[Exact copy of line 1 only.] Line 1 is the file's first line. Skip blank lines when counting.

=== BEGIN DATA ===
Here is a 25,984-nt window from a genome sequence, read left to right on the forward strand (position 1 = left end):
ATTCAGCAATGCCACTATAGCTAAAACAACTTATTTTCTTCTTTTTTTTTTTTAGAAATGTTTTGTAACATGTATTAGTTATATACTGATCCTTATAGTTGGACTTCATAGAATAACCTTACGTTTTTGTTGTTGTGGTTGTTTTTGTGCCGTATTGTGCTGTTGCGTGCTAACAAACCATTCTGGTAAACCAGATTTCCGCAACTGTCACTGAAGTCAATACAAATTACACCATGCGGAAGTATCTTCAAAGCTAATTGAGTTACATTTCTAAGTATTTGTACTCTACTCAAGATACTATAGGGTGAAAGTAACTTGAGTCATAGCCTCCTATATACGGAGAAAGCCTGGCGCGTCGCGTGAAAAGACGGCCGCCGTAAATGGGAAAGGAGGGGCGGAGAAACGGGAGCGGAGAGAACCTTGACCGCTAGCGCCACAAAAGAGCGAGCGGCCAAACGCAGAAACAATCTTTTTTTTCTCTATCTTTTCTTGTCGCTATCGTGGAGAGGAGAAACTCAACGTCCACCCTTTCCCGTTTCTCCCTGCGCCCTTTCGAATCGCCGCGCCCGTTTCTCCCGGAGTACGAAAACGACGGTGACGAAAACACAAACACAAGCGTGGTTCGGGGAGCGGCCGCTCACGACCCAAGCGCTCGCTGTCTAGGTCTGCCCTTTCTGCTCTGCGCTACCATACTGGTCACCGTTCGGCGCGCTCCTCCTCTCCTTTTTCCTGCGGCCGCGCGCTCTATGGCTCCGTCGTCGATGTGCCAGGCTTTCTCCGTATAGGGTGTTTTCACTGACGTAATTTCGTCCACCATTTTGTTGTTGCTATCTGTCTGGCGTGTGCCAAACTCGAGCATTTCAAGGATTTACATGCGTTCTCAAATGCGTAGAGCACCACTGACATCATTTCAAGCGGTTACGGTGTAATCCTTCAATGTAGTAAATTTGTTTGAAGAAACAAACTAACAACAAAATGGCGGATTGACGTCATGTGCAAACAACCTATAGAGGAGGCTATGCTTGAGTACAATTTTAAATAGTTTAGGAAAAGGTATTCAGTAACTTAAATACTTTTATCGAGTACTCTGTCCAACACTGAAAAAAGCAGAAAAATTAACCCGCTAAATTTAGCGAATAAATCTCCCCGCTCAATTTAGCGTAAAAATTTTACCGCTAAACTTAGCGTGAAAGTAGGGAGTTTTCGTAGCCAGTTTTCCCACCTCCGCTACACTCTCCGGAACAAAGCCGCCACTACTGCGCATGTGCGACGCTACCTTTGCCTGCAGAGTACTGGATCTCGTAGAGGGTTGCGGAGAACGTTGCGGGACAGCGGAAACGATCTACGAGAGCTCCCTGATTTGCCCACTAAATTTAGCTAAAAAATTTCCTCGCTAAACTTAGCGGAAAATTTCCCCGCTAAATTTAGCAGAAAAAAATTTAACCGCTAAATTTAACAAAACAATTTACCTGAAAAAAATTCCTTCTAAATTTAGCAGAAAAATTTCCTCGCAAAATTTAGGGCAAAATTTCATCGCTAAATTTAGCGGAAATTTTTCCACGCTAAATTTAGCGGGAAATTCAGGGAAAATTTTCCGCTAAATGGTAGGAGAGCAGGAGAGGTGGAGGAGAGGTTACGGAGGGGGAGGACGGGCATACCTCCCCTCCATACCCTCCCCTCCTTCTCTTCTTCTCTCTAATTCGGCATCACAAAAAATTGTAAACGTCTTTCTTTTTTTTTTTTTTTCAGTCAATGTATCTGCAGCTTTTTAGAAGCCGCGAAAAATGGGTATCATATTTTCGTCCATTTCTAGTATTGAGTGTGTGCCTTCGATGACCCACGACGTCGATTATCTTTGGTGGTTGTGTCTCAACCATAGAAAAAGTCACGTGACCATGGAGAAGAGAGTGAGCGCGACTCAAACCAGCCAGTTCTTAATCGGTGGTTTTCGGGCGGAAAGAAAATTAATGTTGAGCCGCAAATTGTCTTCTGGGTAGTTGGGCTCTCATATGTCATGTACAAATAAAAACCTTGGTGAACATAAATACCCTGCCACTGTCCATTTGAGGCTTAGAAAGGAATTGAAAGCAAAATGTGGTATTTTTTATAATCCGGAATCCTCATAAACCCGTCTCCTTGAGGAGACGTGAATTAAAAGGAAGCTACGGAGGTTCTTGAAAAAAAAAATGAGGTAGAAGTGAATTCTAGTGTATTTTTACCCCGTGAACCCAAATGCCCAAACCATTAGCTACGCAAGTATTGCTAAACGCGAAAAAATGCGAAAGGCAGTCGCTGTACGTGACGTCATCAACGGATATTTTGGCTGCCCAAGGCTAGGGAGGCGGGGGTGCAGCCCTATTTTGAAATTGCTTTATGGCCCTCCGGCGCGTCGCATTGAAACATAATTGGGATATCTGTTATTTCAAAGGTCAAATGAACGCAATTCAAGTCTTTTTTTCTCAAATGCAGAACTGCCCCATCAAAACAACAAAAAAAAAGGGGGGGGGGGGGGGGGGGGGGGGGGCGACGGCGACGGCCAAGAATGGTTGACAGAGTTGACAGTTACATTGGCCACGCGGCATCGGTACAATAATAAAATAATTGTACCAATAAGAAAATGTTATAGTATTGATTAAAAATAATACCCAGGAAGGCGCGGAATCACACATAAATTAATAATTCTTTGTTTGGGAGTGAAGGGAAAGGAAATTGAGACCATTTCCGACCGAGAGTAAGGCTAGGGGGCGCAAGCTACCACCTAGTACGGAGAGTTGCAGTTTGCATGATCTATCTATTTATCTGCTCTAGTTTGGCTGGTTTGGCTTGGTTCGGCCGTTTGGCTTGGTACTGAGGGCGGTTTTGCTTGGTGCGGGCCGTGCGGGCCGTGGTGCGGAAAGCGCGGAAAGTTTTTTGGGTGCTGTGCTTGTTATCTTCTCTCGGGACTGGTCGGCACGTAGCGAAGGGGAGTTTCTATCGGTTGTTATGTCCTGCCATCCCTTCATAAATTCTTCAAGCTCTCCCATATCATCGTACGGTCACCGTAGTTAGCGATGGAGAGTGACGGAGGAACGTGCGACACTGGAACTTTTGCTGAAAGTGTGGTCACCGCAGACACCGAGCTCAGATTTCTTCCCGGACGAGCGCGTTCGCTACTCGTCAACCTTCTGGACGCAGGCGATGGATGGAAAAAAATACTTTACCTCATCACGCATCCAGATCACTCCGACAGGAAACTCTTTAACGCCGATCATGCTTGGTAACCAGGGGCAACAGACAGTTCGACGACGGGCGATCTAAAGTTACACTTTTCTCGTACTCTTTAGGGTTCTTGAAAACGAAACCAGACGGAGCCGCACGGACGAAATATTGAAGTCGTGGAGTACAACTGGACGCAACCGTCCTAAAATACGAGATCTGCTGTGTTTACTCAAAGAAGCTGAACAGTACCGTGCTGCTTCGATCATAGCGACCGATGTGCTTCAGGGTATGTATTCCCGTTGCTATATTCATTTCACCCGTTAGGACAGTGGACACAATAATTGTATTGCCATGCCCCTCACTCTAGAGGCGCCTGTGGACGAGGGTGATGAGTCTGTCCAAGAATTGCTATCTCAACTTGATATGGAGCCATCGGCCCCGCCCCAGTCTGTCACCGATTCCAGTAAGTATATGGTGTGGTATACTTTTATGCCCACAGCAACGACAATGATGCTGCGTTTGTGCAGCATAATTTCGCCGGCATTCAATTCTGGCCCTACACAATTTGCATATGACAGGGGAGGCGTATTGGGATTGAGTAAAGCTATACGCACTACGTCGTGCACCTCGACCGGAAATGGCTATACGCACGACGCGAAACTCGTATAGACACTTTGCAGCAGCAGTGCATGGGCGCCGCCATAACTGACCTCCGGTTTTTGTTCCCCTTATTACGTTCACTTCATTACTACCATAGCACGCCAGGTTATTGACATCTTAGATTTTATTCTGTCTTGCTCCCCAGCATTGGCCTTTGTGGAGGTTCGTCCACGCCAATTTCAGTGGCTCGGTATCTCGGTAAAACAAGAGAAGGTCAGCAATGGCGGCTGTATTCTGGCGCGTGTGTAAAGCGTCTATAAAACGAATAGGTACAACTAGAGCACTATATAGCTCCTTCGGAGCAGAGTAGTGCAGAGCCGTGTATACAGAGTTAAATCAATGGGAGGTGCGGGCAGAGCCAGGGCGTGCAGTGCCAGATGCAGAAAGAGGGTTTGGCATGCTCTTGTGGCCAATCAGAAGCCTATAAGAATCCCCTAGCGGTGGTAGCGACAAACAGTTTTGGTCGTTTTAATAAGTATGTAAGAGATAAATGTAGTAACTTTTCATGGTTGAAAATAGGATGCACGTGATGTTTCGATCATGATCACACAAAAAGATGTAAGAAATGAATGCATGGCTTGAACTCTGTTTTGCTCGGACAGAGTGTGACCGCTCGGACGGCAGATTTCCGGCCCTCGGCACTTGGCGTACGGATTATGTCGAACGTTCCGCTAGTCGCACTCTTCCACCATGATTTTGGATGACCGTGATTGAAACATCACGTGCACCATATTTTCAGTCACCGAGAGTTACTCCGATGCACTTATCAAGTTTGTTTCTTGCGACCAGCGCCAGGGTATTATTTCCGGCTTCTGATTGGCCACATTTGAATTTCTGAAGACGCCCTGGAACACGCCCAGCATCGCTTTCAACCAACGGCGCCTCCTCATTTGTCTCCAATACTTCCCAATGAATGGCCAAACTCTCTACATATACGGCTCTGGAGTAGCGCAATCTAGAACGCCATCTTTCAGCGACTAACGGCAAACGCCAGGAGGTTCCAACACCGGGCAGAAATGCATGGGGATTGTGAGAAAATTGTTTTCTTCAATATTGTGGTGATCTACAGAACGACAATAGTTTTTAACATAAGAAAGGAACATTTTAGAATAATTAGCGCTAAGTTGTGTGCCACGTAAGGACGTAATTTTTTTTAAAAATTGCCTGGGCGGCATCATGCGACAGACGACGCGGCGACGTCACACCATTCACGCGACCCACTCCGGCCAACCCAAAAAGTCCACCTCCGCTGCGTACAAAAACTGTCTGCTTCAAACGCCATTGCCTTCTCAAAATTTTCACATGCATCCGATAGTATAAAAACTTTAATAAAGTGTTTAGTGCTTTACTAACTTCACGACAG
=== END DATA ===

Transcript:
Here is a 25,984-nt window from a genome sequence, read left to right on the forward strand (position 1 = left end):